When November was at this stage, she looooooved memorising - and I felt I had to prise her little fingers off the pencil and urge her to play with blocks and MABs, coins and beads and buttons to build arrays and to have some "hands on" creative living maths. Whether she wanted it or not! he-he
So here is how we have been approaching multiplication in our homeschool for the second time...or is that times 2?
Start with the oral, and aural
Skip counting aloud is a great game for even tiny children.
Once they are curious about pairs of objects (shoes, socks, hands, feet, you get the idea) start counting! This is the foundation of multiplication...it may seem like you are just adding 2, 3, 4, etc in effect you are teaching the product of two numbers.
2, 4, 6, 8, 10, 12, 14, 16, 18 and on it goes. Most children love this kind of pattern and once you let them in on the "secret code" a very young child will love to work their way up through the number patterns.
Counting by 2? Whisper 1, loudly say 2, whisper 3, loudly say 4, whisper 5, loudly say 6....
Counting by 3? Whisper 1, whisper 2, loudly say 3, whisper 4, whisper 5, loudly say 6, whisper 7, whisper 8, loudly say 9....and you get the idea.
Hands on help from "The Toymaker"
We made up the brownie skip counter (see above) and laminated the strips for durability.
Once mastered, we moved onto the multi-pies. The Toymaker's sheets only go to 6x, so once these were covered, I printed out another set, and made up from 7x through to 12x on labels over the original numbers 1-6 and joined them. Your student holds them in their hands, thumb covering the answer, and moves around the edge of the multi-pie. Beautiful and kinaesthetic.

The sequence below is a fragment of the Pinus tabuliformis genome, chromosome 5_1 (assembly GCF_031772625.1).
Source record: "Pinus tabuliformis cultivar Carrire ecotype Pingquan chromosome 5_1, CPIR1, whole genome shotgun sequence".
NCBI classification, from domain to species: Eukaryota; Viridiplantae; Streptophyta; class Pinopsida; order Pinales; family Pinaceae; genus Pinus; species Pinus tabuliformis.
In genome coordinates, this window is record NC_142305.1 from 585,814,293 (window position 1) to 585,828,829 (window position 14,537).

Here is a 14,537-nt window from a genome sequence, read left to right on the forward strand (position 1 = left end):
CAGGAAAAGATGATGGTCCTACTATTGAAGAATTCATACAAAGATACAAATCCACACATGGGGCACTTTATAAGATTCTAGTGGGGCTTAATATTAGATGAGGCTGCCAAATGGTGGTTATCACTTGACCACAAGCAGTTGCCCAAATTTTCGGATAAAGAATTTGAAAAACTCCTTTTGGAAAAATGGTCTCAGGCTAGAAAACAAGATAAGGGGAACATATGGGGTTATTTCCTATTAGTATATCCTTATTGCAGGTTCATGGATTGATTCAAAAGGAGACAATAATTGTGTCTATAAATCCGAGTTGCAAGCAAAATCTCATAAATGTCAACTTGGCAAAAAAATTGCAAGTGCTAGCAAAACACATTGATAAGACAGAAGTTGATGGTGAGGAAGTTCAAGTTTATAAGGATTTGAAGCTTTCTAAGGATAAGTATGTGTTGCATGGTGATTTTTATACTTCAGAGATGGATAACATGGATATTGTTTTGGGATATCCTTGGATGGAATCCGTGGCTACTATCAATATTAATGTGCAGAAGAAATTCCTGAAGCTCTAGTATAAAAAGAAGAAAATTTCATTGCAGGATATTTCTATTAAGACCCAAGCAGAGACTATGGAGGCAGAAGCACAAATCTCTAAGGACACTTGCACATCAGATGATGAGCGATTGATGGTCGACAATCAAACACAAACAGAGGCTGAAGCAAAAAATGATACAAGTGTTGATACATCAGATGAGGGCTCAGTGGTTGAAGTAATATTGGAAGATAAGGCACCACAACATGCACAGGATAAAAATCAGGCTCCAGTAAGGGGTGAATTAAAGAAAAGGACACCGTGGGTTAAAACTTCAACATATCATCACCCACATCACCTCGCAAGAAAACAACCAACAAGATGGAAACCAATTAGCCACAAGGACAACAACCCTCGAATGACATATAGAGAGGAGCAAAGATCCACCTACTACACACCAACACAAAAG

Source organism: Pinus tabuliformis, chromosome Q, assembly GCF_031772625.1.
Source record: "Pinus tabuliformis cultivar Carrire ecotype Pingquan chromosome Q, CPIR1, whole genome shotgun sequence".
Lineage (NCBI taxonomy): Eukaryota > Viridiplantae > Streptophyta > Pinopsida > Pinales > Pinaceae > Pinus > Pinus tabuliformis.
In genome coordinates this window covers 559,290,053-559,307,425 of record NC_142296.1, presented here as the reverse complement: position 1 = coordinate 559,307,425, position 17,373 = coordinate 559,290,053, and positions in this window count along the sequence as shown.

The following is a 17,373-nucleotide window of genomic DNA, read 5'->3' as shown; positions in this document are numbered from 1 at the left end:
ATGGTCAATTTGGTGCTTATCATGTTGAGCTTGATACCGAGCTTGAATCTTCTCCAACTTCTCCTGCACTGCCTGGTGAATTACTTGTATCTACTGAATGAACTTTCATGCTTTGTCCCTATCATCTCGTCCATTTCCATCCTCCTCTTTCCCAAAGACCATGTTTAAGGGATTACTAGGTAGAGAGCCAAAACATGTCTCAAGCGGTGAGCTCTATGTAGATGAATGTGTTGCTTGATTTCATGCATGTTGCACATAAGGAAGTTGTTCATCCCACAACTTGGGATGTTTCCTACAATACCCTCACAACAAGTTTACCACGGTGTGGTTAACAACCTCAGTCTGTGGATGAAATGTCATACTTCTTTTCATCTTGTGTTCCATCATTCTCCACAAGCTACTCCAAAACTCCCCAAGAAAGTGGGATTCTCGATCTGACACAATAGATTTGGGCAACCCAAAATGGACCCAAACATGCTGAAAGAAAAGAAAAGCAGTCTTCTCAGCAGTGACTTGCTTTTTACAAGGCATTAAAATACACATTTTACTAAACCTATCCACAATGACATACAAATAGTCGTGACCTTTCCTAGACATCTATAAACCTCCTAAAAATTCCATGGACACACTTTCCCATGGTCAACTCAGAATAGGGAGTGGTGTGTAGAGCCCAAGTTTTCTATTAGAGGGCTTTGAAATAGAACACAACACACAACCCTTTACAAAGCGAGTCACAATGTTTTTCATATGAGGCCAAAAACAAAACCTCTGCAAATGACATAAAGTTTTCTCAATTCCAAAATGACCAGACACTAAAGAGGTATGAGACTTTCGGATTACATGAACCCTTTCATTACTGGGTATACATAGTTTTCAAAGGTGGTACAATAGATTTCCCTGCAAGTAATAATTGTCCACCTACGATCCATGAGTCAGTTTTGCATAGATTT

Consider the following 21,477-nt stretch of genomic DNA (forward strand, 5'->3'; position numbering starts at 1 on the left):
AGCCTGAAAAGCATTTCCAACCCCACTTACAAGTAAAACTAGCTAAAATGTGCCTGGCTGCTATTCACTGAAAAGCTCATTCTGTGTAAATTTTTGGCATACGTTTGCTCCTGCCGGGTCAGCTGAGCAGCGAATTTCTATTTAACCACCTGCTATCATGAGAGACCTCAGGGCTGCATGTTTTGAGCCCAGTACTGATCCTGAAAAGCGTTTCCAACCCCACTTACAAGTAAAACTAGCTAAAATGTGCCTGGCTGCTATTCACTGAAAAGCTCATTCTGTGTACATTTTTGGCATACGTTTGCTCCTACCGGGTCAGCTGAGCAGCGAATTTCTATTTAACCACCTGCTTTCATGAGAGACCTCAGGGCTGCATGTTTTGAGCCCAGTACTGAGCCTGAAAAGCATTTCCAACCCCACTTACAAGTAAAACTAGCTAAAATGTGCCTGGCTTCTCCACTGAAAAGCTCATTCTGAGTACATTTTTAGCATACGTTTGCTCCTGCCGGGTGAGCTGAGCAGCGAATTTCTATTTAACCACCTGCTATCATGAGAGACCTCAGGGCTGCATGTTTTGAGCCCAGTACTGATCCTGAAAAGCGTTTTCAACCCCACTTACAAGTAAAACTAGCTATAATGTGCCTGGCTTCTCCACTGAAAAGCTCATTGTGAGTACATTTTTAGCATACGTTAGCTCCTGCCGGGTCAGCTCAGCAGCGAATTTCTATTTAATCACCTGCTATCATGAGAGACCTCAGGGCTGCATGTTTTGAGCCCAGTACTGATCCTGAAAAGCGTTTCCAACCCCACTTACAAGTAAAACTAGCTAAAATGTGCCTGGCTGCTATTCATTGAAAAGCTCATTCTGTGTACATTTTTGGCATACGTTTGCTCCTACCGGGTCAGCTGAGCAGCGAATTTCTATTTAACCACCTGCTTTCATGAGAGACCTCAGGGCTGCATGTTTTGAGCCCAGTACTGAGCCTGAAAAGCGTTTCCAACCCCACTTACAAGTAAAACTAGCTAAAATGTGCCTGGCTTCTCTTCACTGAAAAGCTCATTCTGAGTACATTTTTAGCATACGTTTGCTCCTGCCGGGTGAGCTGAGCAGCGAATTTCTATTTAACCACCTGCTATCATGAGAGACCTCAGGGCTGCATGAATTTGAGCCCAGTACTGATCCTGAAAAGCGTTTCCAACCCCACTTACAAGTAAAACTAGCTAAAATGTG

Practice the physical, build those pathways
Skip counting works nicely with jumping on the trampoline, bouncing a ball, even on a number line drawn with chalk.
Build arrays - arrangements of equal sets. This is essential in teaching the relationship between multiplication and division. This photo shows July making up sets to 12: 2 x 6, 3 x 4, 4 x 3. Of course, once made up, you can go backward to show 12 divided by 6 = 2, 12 divided by 3 = 4 etc.
Our girls loved this "playing" with objects. Try pebbles, seeds, lego blocks, eyes, sparkles...Good maths is about working with the feel of a number, not an intellectual idea of a number. That is why physical is good.
Utilise the rocky fun of Multiplication Rock from Schoolhouse Rock on youtube. Adding a tune always seems to add memorisation.
Use a hundreds chart to count through in skips.
Make a blank 10 x 10 table (or 12 x 12 is even better) and work through breaking down each row. This is a great confidence builder as it teaches the commutative principle for multiplication (4 x 3 = 12, as does 3 x 4 = 12; the order doesn't effect the answer). Fill it in as you work through each level - a reward to demonstrate mastery.
We also do the huge verandah or sidewalk version with chalk.
Try making a times table clock for the 1 x through to 12 x...
Here is a close-up - lots of colouring in for those so inclined.
Introduce square numbers
Follow the diagonal line on the blank grid = squares! Build with corn or pebbles to prove same number multiplied by same number = square and it really does make a visual square. Important foundation for square root work later on.
Cognitive skill building - use it don't lose it
Try your usual worksheets, games like the excellent Timez Attack (has a free version plus a paid version - slightly scary but fun!), and just multiplication in every day life.
How do you break the drill and kill in your homeschool?